I'd be very surprised (and elated) to see Torres against England. I think BB thinks he not physical enough, sadly. Anyone who watches SPL knows that Edu would be more than enough with Torres, but I think BB's blinders prevent this. It's a bummer that it's gonna take Clark getting burnt and not connecting passes to get Torres in there. I give him 60 minutes (assuming he starts) before he's pulled. And then of course Bob will put Benny in, not Torres.

  20. Christian Navarro, June 8, 2010 at 6:07 p.m.

    Sutton Stern I have always liked MB, but your argument as far as "Red"cardo is flawed in the sense that you just mentioned that M. Edu has not proven anything internationally; therefore, I ask you the same about "Red"cardo. What has he done or proven other than your "he's done so much off the field" argument, if that is the case lets start a debate on the inclusion or exclusion of Brian Ching. He has done more than "Red"cardo as far as the national team! Your argument is weak, flawed and quite frankly that Sir, has made you lose credibility and make you look like a ninny!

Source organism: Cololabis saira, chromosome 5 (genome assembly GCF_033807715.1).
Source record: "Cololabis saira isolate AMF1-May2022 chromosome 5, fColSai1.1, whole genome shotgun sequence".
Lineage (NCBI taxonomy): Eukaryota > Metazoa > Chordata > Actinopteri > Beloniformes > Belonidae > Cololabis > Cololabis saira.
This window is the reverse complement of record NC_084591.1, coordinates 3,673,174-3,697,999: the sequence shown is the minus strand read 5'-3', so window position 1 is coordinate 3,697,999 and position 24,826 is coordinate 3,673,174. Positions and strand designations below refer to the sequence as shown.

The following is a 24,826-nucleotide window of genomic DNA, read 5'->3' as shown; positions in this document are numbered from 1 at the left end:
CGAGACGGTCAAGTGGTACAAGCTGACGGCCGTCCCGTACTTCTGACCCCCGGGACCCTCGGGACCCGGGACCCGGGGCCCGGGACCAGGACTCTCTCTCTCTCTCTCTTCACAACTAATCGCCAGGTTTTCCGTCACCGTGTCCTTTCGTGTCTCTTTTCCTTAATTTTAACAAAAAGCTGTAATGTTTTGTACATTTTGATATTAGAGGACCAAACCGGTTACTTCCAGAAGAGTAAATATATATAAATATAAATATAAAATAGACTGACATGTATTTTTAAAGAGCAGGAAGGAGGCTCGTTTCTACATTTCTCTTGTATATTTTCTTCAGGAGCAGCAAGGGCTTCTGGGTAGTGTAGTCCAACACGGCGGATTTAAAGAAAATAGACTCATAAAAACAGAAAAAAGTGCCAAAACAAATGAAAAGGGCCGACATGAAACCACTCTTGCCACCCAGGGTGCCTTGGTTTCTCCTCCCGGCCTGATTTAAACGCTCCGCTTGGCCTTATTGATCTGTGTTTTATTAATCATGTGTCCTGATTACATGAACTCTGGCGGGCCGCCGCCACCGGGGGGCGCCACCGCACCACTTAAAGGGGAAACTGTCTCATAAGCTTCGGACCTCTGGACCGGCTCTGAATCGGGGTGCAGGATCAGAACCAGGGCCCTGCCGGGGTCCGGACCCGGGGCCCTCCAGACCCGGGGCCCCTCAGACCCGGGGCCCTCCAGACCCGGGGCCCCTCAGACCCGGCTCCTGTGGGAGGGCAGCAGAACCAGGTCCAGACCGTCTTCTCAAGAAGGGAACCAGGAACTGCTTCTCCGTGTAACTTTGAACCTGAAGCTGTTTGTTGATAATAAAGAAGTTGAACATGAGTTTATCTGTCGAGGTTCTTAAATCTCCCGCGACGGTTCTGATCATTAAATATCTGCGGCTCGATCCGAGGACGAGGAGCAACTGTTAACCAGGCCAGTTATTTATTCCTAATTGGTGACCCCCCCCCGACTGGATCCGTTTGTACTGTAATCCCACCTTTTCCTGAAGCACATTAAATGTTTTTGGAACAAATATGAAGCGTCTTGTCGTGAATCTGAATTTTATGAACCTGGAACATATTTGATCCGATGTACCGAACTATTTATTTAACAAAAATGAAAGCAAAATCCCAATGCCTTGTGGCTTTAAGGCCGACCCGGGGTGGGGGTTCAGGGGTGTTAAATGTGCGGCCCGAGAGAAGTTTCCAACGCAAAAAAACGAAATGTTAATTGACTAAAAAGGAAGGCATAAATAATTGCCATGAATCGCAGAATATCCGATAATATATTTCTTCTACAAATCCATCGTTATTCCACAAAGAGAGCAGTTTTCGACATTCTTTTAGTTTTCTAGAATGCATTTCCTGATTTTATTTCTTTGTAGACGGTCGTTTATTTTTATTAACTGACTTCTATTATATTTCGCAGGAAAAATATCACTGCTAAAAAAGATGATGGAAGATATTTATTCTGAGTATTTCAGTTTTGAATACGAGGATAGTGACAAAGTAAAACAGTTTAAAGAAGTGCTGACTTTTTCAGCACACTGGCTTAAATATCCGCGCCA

21. Sutton Stern, June 8, 2010 at 6:36 p.m.

    Talkin' about internationals. Clark played in the Confed Cup and in the key 2009 qualifying matches. Has more than double the number of caps as Edu and many of those caps were in very important matches not just friendlies and early qualifiers.

    Not saying Clark is a superstar, just that he has quiet but qualities that have helped this team succeed in international competition. This and his experience winning big international games cannot be ignored. People get behind the likes of Torres and Edu partially because they don't like Clark. And I think Clark is much better than he gets credit for. If Edu has a great cup or Torres, I'll be thrilled, believe me. I like them both as players, but I would start with Clark and would expect him to make us very difficult to plat against.

    Possession statistics are close meaningless. Just ask Jose Mourinho and Inter Milan. The idea that we would increase our ability t possess the ball against the likes of Spain or Italy because we exchange for Edu or Torres for Clark is not credible. We clog the middle and counter by playing thru our outside Mids or Bradley and when it works it works well.